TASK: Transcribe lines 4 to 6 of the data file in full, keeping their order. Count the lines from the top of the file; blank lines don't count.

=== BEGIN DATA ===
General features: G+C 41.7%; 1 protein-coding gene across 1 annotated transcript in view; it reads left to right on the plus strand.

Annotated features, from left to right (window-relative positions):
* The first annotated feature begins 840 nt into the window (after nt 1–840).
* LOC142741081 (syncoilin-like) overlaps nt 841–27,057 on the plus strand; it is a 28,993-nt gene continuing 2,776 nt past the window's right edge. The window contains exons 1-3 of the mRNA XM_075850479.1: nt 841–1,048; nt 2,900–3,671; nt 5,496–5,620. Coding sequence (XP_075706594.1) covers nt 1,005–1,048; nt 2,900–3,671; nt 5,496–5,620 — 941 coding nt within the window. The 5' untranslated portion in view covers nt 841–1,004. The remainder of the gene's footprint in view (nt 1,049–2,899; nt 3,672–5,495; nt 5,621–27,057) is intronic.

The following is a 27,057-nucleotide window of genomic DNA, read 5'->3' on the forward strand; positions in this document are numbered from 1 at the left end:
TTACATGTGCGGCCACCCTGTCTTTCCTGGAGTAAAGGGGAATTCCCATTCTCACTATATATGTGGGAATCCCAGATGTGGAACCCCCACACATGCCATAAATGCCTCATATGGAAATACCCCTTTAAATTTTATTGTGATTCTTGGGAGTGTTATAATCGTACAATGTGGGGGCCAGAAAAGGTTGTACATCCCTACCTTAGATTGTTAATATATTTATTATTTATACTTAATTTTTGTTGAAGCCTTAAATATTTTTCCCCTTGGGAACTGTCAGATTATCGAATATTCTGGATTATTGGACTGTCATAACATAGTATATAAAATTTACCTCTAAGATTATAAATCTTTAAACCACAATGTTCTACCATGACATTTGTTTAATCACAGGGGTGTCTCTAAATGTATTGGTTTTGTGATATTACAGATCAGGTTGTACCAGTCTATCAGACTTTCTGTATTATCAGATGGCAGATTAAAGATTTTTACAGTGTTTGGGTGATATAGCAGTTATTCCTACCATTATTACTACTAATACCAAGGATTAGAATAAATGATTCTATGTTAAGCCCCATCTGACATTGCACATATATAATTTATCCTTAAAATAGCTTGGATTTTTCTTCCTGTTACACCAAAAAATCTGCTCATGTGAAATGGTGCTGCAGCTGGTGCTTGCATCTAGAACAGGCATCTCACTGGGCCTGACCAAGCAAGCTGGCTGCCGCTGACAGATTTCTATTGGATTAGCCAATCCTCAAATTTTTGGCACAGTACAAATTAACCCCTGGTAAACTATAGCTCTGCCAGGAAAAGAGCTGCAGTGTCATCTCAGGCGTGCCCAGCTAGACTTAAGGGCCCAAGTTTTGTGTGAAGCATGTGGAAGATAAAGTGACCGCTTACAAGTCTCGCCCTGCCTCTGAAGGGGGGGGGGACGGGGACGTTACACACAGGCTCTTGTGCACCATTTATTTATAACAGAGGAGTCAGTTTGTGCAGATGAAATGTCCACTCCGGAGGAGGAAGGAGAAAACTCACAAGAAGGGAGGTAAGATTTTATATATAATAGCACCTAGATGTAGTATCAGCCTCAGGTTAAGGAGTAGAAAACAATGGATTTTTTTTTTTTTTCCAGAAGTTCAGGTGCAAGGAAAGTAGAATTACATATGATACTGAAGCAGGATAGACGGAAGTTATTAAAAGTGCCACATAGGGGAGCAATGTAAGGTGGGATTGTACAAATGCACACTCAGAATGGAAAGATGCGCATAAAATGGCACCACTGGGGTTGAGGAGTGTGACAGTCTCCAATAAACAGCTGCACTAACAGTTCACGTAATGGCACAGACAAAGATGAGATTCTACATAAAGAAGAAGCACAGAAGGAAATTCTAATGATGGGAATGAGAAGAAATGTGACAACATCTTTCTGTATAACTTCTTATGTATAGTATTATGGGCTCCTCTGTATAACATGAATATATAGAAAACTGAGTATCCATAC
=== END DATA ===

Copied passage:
* LOC142741081 (syncoilin-like) overlaps nt 841–27,057 on the plus strand; it is a 28,993-nt gene continuing 2,776 nt past the window's right edge. The window contains exons 1-3 of the mRNA XM_075850479.1: nt 841–1,048; nt 2,900–3,671; nt 5,496–5,620. Coding sequence (XP_075706594.1) covers nt 1,005–1,048; nt 2,900–3,671; nt 5,496–5,620 — 941 coding nt within the window. The 5' untranslated portion in view covers nt 841–1,004. The remainder of the gene's footprint in view (nt 1,049–2,899; nt 3,672–5,495; nt 5,621–27,057) is intronic.

The following is a 27,057-nucleotide window of genomic DNA, read 5'->3' on the forward strand; positions in this document are numbered from 1 at the left end:
TTACATGTGCGGCCACCCTGTCTTTCCTGGAGTAAAGGGGAATTCCCATTCTCACTATATATGTGGGAATCCCAGATGTGGAACCCCCACACATGCCATAAATGCCTCATATGGAAATACCCCTTTAAATTTTATTGTGATTCTTGGGAGTGTTATAATCGTACAATGTGGGGGCCAGAAAAGGTTGTACATCCCTACCTTAGATTGTTAATATATTTATTATTTATACTTAATTTTTGTTGAAGCCTTAAATATTTTTCCCCTTGGGAACTGTCAGATTATCGAATATTCTGGATTATTGGACTGTCATAACATAGTATATAAAATTTACCTCTAAGATTATAAATCTTTAAACCACAATGTTCTACCATGACATTTGTTTAATCACAGGGGTGTCTCTAAATGTATTGGTTTTGTGATATTACAGATCAGGTTGTACCAGTCTATCAGACTTTCTGTATTATCAGATGGCAGATTAAAGATTTTTACAGTGTTTGGGTGATATAGCAGTTATTCCTACCATTATTACTACTAATACCAAGGATTAGAATAAATGATTCTATGTTAAGCCCCATCTGACATTGCACATATATAATTTATCCTTAAAATAGCTTGGATTTTTCTTCCTGTTACACCAAAAAATCTGCTCATGTGAAATGGTGCTGCAGCTGGTGCTTGCATCTAGAACAGGCATCTCACTGGGCCTGACCAAGCAAGCTGGCTGCCGCTGACAGATTTCTATTGGATTAGCCAATCCTCAAATTTTTGGCACAGTACAAATTAACCCCTGGTAAACTATAGCTCTGCCAGGAAAAGAGCTGCAGTGTCATCTCAGGCGTGCCCAGCTAGACTTAAGGGCCCAAGTTTTGTGTGAAGCATGTGGAAGATAAAGTGACCGCTTACAAGTCTCGCCCTGCCTCTGAAGGGGGGGGGGACGGGGACGTTACACACAGGCTCTTGTGCACCATTTATTTATAACAGAGGAGTCAGTTTGTGCAGATGAAATGTCCACTCCGGAGGAGGAAGGAGAAAACTCACAAGAAGGGAGGTAAGATTTTATATATAATAGCACCTAGATGTAGTATCAGCCTCAGGTTAAGGAGTAGAAAACAATGGATTTTTTTTTTTTTTCCAGAAGTTCAGGTGCAAGGAAAGTAGAATTACATATGATACTGAAGCAGGATAGACGGAAGTTATTAAAAGTGCCACATAGGGGAGCAATGTAAGGTGGGATTGTACAAATGCACACTCAGAATGGAAAGATGCGCATAAAATGGCACCACTGGGGTTGAGGAGTGTGACAGTCTCCAATAAACAGCTGCACTAACAGTTCACGTAATGGCACAGACAAAGATGAGATTCTACATAAAGAAGAAGCACAGAAGGAAATTCTAATGATGGGAATGAGAAGAAATGTGACAACATCTTTCTGTATAACTTCTTATGTATAGTATTATGGGCTCCTCTGTATAACATGAATATATAGAAAACTGAGTATCCATAC